Find which of $\ce{Na2O2}$ and $\ce{CsO2}$ is paramagnetic.
(Adapted from JEE advanced paper-1 2016, q.22)

The given solution involves removing the cations and taking the anionic part, i.e. $\ce{O2^2-} $ and $\ce{O2-}$, and then calculating the MO diagrams of the anions.

However, why is it that we don't have to consider the cationic part for magnetic behaviour? The calculations I had in my textbook were more direct because I'd have binary compounds of form $\ce{X-Y}$, then I'd take MO of the whole compound and see if it has odd or even electron, and see if the total compound has a bond order $\gt 0$.

Why do we only have to look at MO diagram of anion to determine if an ionic compound is paramagnetic or not in this case?

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    $\begingroup$ The cationic part has the electron configuration of an inert gas, hence it does not matter. These are alkaline metals, after all. $\endgroup$ Aug 2, 2021 at 13:01
  • $\begingroup$ So, the method described is not a general procedure? @IvanNeretin $\endgroup$ Aug 2, 2021 at 13:02
  • $\begingroup$ With transition metals, you might want to consider the MO of the whole compound, like you said. $\endgroup$ Aug 2, 2021 at 13:03
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    $\begingroup$ To put it another way you always have to look at the whole system, but the ionic model factors it into two (or more) parts which can be considered independently. Na+ and Cs+ are "clearly" diamagnetic being isoelectronic with noble gases, so in such cases you only need consider the anion. $\endgroup$
    – Ian Bush
    Aug 2, 2021 at 15:40
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    $\begingroup$ I just can not understand how this question was marked as needs more focus... $\endgroup$ Aug 3, 2021 at 3:04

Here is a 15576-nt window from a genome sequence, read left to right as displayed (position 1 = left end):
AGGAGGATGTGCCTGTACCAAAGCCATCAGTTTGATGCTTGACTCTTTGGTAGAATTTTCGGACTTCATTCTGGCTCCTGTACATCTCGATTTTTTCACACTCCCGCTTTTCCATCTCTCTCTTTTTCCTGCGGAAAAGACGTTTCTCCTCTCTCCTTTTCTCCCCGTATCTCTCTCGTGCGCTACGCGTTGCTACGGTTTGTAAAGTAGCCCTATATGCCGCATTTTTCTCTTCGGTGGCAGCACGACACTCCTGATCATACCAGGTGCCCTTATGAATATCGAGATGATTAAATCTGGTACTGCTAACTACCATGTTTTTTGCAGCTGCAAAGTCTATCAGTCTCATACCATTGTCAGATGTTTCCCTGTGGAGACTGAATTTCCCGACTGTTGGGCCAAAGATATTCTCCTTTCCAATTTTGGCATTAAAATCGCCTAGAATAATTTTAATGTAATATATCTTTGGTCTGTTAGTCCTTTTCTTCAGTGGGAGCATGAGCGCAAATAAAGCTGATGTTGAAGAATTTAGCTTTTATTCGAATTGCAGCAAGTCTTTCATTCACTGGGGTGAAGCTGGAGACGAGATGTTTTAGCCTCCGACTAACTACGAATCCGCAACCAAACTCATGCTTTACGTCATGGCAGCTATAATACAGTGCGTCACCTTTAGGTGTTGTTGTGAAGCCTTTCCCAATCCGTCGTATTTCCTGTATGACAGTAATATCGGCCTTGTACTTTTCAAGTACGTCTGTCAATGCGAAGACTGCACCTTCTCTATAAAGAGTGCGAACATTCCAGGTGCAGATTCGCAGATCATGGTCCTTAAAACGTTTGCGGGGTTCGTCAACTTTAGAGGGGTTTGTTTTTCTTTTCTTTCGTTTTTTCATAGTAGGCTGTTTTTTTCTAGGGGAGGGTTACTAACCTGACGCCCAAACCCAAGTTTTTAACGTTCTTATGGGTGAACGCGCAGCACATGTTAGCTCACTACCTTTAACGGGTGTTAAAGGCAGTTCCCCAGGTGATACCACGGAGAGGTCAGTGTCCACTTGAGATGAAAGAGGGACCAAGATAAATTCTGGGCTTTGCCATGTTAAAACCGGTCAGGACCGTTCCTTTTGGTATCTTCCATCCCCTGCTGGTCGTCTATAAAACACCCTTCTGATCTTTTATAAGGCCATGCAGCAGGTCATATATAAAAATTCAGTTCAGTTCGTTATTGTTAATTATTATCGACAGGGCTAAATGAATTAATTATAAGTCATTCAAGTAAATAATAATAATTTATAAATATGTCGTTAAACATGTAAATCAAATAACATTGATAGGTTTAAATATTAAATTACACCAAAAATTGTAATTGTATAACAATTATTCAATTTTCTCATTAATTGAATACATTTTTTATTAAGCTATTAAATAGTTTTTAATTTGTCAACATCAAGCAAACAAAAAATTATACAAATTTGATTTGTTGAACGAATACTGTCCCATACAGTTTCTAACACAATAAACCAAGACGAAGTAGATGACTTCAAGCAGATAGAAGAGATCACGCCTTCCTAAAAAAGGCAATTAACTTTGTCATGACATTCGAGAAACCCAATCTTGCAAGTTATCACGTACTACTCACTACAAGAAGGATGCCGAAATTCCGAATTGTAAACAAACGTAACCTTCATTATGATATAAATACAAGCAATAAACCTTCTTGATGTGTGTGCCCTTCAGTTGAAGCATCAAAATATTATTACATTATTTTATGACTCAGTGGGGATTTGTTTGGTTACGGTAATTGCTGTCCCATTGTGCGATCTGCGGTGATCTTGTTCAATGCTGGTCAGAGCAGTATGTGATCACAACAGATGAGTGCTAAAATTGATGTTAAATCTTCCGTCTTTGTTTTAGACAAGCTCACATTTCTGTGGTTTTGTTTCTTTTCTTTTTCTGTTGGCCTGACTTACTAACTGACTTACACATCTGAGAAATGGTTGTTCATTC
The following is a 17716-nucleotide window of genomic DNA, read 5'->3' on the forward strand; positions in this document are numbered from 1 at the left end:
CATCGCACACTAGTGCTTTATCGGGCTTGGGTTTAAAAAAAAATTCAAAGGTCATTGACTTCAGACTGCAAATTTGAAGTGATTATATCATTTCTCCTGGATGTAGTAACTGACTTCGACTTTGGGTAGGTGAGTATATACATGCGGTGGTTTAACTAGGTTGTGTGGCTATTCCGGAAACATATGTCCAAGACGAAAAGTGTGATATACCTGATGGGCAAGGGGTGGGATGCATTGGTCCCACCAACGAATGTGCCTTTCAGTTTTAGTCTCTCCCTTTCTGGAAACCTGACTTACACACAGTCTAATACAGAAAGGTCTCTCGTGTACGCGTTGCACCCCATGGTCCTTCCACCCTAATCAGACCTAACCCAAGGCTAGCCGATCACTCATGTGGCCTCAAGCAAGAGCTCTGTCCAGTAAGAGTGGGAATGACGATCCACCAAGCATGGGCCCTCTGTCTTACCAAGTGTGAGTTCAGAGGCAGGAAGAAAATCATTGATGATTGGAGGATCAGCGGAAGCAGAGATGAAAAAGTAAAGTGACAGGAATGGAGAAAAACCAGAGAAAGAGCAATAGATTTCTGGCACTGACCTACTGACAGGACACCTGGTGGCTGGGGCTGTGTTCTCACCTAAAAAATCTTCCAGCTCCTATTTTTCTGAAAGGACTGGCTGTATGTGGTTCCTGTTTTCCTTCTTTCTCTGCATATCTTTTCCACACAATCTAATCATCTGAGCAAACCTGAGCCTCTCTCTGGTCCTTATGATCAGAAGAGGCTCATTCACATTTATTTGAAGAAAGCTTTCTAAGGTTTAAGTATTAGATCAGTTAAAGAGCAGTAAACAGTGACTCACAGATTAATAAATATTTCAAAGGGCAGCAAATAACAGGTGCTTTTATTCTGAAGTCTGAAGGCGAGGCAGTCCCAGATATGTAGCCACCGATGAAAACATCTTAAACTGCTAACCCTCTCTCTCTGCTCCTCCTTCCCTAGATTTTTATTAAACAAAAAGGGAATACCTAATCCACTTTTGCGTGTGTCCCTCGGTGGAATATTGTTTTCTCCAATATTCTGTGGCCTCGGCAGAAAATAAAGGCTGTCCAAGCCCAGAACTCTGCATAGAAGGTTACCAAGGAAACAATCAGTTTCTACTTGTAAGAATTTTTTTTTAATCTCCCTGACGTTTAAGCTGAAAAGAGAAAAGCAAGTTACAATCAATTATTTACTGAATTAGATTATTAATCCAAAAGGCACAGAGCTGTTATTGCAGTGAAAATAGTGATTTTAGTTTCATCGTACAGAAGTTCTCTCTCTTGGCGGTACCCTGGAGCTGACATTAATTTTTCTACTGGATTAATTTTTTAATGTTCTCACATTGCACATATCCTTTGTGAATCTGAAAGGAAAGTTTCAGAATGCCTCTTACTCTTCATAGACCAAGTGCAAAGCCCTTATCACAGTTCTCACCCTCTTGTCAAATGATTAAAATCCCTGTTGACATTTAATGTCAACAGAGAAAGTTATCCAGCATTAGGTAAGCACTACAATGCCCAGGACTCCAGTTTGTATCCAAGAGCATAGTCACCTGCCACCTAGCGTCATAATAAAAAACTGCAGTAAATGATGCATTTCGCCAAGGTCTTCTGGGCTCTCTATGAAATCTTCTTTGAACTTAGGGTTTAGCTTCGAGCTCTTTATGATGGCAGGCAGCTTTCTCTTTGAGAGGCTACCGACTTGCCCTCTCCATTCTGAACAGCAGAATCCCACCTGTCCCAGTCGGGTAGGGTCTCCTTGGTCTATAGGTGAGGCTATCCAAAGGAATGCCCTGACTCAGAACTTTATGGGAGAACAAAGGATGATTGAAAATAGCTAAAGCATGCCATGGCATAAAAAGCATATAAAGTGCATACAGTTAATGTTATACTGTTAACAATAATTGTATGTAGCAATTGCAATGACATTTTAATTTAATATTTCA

1 Answer 1


As mentioned by @IvanNeretin and @IanBush in the comments, the cation in this case can be neglected as they have noble gas configuration, and therefore are diamagnetic.

In general, for an ionic solid, it is possible to consider the magnetic effect of the ions separately. As there is no covalent bond, it isn't particularly necessary to look at the molecular orbitals (MO) of the system. This is true, even for many transition metal compounds, such as magnetite ($\ce{Fe3O4}$), which has $\ce{Fe(II)}$ and $\ce{Fe(III)}$ centres. The magnetic behaviour of the solid can be reasonably explained by considering each of the iron ions as a separate magnetic dipole. The oxygen stays as oxide ($\ce{O^2-}$) which has no unpaired electrons, and is diamagnetic.

There are some interesting cases, where covalent molecules show magnetic behaviour due to unpaired electrons. In those cases, you have to consider the MO of the whole molecule, there is no way to consider the individual atoms as magnetic.

For example, this compound:

decamethyl ferrocenium tetracyanoethylene

This is a spontaneous charge transfer salt that is produced when you react decamethyl ferrocene with tetracyanoethylene under the right conditions. The ferrocene moiety gives up an electron to the $\pi^*$ orbitals of tetracyanoethylene. The tetracyanoethylene radical anion formed is magnetic due to the unpaired electron. The iron is in $\ce{Fe(III)}$ state and is also magnetic.

In solid state, the ions are close enough for the spins to couple, and the solid becomes a ferromagnet below $\pu{4.8 K}$.

Incidentally, this is the first compound isolated where part of the magnetism is coming from unpaired electrons that are in p-orbitals (i.e. MOs formed from p-orbitals). All previously known magnetic materials had d-block elements.

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    $\begingroup$ If one ion is diamagnetic and another is para, then what is the magnetic prop of compound in total? $\endgroup$ Aug 11, 2021 at 5:21
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    $\begingroup$ @Buraian Paramgnetism is almost always stronger than diamagnetism, and overrides that effect. I use the word "almost" because I am not completely sure, but I have never come across any instance where diamagnetism was stronger than para. Think about it—paramagnetic materials also have paired electrons, if their effect was stronger than the one or two unpaired electrons, there wouldn't be any paramagnetic material!! $\endgroup$
    – S R Maiti
    Aug 11, 2021 at 8:10
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    $\begingroup$ KMnO4 is an example where the paramagnetic and diamagnetic terms are comparable - but this is not the usual unpaired electron paramagnetism, which as you say (always?) trumps the diamagnetic term - tandfonline.com/doi/abs/10.1080/00268976000100311 en.wikipedia.org/wiki/Van_Vleck_paramagnetism $\endgroup$
    – Ian Bush
    Aug 12, 2021 at 8:22

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